Featured Research

from universities, journals, and other organizations

Nitrous Oxide From Ocean Microbes Could Be Adding To Global Warming

Date:
December 12, 2007
Source:
Society for General Microbiology
Summary:
A large amount of the greenhouse gas nitrous oxide is produced by bacteria in the oxygen poor depths of the ocean. Nitrous oxide is a powerful greenhouse gas some 300 times more so than carbon dioxide, it also attacks the ozone layer and causes acid rain.

A large amount of the greenhouse gas nitrous oxide is produced by bacteria in the oxygen poor parts of the ocean using nitrites according to Dr Mark Trimmer of Queen Mary, University of London.

Dr Trimmer looked at nitrous oxide production in the Arabian Sea, which accounts for up to 18 % of global ocean emissions. He found that the gas is primarily produced by bacteria trying to make nitrogen gas.

"A third of the 'denitrification' that happens in the world's oceans occurs in the Arabian Sea (an area equivalent to France and Germany combined)" said Dr Trimmer. "Oxygen levels decrease as you go deeper into the sea. At around 130 metres there is what we call an oxygen minimum zone where oxygen is low or non-existent. Bacteria that produce nitrous oxide do well at this depth."

Gas produced at this depth could escape to the atmosphere. Nitrous oxide is a powerful greenhouse gas some 300 times more so than carbon dioxide, it also attacks the ozone layer and causes acid rain.

"Recent reports suggest increased export of organic material from the surface layers of the ocean under increased atmospheric carbon dioxide levels. This could cause an expansion of the oxygen minimum zones of the world triggering ever greater emissions of nitrous oxide."


Story Source:

The above story is based on materials provided by Society for General Microbiology. Note: Materials may be edited for content and length.


Cite This Page:

Society for General Microbiology. "Nitrous Oxide From Ocean Microbes Could Be Adding To Global Warming." ScienceDaily. ScienceDaily, 12 December 2007. <www.sciencedaily.com/releases/2007/12/071210103955.htm>.
Society for General Microbiology. (2007, December 12). Nitrous Oxide From Ocean Microbes Could Be Adding To Global Warming. ScienceDaily. Retrieved September 1, 2014 from www.sciencedaily.com/releases/2007/12/071210103955.htm
Society for General Microbiology. "Nitrous Oxide From Ocean Microbes Could Be Adding To Global Warming." ScienceDaily. www.sciencedaily.com/releases/2007/12/071210103955.htm (accessed September 1, 2014).

Share This




More Earth & Climate News

Monday, September 1, 2014

Featured Research

from universities, journals, and other organizations


Featured Videos

from AP, Reuters, AFP, and other news services

Iceland Lowers Aviation Alert on Volcano

Iceland Lowers Aviation Alert on Volcano

AFP (Sep. 1, 2014) Iceland has lowered its aviation alert on its largest volcano after a fresh eruption on a nearby lava field prompted authorities to enforce a flight ban for several hours. Duration: 01:07 Video provided by AFP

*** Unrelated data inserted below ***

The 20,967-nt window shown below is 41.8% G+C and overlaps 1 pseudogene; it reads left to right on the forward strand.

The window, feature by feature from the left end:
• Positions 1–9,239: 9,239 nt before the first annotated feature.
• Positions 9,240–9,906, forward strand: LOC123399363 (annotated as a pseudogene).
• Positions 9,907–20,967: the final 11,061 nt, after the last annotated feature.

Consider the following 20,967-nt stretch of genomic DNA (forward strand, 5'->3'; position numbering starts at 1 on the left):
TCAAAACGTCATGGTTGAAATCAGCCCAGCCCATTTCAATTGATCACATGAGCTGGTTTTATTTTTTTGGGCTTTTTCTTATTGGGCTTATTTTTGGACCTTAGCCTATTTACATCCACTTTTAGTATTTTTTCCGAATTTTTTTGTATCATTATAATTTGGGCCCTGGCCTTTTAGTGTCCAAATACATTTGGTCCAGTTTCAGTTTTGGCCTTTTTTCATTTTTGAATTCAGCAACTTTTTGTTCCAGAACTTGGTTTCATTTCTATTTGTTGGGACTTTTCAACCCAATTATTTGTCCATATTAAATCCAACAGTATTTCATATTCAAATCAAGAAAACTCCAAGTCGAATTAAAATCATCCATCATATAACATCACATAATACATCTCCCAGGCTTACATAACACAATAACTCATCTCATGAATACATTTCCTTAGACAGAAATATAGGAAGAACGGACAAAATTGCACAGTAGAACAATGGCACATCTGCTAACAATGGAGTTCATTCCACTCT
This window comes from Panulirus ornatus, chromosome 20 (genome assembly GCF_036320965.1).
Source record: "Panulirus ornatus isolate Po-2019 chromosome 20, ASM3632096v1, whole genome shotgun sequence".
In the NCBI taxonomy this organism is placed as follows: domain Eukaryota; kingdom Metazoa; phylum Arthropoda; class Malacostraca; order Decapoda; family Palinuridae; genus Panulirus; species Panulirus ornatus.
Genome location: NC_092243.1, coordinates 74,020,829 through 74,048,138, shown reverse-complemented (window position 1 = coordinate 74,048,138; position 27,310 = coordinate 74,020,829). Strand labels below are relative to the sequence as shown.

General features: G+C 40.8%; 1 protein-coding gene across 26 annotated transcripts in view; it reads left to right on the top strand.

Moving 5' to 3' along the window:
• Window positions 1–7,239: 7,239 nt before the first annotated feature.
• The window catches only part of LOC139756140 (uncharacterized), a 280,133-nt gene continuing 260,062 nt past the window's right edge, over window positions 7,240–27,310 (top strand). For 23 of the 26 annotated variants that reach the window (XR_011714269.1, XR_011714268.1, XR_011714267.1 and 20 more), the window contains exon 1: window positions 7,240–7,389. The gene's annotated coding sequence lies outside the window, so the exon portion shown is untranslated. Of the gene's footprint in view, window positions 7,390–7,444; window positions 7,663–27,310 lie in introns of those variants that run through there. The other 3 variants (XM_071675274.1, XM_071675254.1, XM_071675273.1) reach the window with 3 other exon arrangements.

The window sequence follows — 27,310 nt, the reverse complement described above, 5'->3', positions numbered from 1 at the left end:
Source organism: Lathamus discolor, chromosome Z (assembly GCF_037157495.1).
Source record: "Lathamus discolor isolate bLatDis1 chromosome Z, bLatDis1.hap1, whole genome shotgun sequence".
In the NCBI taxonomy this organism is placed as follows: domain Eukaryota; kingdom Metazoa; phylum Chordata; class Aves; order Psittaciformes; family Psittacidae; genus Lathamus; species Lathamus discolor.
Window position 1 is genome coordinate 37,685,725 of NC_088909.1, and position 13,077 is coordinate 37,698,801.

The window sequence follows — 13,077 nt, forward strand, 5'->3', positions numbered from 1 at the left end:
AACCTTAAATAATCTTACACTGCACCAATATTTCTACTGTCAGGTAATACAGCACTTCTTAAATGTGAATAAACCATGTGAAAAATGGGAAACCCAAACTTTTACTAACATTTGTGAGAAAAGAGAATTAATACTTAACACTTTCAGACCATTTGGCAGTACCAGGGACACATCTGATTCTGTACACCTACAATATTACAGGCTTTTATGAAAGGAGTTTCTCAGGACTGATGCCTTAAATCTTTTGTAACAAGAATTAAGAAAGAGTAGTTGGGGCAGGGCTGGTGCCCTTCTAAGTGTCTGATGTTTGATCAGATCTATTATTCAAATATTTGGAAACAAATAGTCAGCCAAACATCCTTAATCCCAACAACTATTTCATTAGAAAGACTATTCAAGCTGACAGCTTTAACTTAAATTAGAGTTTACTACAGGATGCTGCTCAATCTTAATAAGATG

Powered by NewsLook.com
Lightning Hurts 3 on NYC Beach

Lightning Hurts 3 on NYC Beach

AP (Sep. 1, 2014) A lightning strike injured three people on a New York City beach on Sunday. The storms also delayed flights and interrupted play at the US Open tennis tournament. (Sept. 1) Video provided by AP
Powered by NewsLook.com
Thailand Totters Towards Waste Crisis

Thailand Totters Towards Waste Crisis

AFP (Sep. 1, 2014) Fears are mounting in Bangkok that poor planning and lax law enforcement are tipping Thailand towards a waste crisis. Duration: 01:21 Video provided by AFP
Powered by NewsLook.com
Melting Ice Shelves Drive Rapid Antarctic Sea Level Rise

Melting Ice Shelves Drive Rapid Antarctic Sea Level Rise

Newsy (Sep. 1, 2014) A study of almost 20 years' worth of satellite images shows Antarctic sea levels are on the rise as ice shelves continue to melt. Video provided by Newsy
Powered by NewsLook.com

Search ScienceDaily

Number of stories in archives: 140,361

Find with keyword(s):
Enter a keyword or phrase to search ScienceDaily for related topics and research stories.

Save/Print:
Share:

Breaking News:
from the past week

In Other News

... from NewsDaily.com

Science News

Health News

Environment News

Technology News



Save/Print:
Share:

Free Subscriptions


Get the latest science news with ScienceDaily's free email newsletters, updated daily and weekly. Or view hourly updated newsfeeds in your RSS reader:

Get Social & Mobile


Keep up to date with the latest news from ScienceDaily via social networks and mobile apps:

Have Feedback?


Tell us what you think of ScienceDaily -- we welcome both positive and negative comments. Have any problems using the site? Questions?
Mobile: iPhone Android Web
Follow: Facebook Twitter Google+
Subscribe: RSS Feeds Email Newsletters
Latest Headlines Health & Medicine Mind & Brain Space & Time Matter & Energy Computers & Math Plants & Animals Earth & Climate Fossils & Ruins